For those who read this title and were strangely intrigued and/or confused: gotcha! For those who are genuinely inquisitive on how to accomplish multiple inheritance in Java, I won’t string you along any further: multiple inheritance in Java does not exist. Although some may argue that this is a shortcoming of Java, most of the implementations of multiple inheritance can be accomplished by utilizing interfaces. However, Dr. Joseph Bergin discusses a situation where multiple inheritance is required and how to accomplish it in Java.
Dr. Bergin dubs this special kind of multiple inheritance as "mixin inheritance". A mixin situation is where you might have a particular function or connection that is required in a variety of different classes. Since these other classes might inherit from other relevant superclasses, there is a need to inherit from both the actual desired superclass and this common class containing the desired function.
In this scenario, there are two possible implementations. In the first scenario, we are creating one of the classes, and thus can create one of them to be multiple inheritance friendly. The other scenario is where our mixin class and superclass are already predefined. When our classes are already defined, we then create a wrapper class that will allow us to implement multiple inheritance with our predefined classes.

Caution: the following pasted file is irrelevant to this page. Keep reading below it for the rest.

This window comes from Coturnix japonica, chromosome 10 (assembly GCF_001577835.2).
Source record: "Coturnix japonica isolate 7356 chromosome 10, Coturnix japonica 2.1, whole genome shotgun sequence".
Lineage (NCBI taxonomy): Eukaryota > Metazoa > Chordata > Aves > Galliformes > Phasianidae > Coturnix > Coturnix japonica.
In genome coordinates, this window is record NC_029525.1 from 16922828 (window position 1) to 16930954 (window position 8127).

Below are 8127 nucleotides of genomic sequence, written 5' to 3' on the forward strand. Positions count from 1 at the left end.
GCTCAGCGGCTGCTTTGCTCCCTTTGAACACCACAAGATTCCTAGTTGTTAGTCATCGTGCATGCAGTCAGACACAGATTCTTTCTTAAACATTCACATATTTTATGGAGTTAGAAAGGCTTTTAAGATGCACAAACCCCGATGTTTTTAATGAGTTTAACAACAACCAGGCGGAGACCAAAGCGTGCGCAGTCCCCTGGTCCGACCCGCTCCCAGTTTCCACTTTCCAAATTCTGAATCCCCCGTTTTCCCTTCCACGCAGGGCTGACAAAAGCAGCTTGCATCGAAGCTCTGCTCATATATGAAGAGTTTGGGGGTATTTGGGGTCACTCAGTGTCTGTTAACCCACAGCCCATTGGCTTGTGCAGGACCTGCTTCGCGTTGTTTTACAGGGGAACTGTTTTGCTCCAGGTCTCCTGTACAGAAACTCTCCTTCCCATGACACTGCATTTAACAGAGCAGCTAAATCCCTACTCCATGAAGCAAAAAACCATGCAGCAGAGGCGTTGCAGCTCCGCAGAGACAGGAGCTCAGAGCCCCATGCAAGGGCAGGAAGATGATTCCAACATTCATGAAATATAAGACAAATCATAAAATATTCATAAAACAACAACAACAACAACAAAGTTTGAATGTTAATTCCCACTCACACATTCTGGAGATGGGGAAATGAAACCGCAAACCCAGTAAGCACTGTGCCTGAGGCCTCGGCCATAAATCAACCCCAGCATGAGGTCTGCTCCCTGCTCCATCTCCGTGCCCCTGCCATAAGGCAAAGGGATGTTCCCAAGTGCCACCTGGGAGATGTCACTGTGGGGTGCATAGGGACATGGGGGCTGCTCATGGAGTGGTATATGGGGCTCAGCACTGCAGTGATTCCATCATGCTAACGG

I won’t bother repeating all of Dr. Bergin’s code here, so I’ll point you over to his article again.
Dr. Bergin’s article is an example of the flexibility that programming languages provide. Although this example is specifically for Java, the spirit of his implementation is applicable to all programming languages. Although intentionally left out by the framers of Java, multiple inheritance is fairly common. Instead of cursing Java, Bergin implemented a working solution to his problem.
Don’t keep your clever workarounds and tricks for Java to yourself! Post them in the comments here.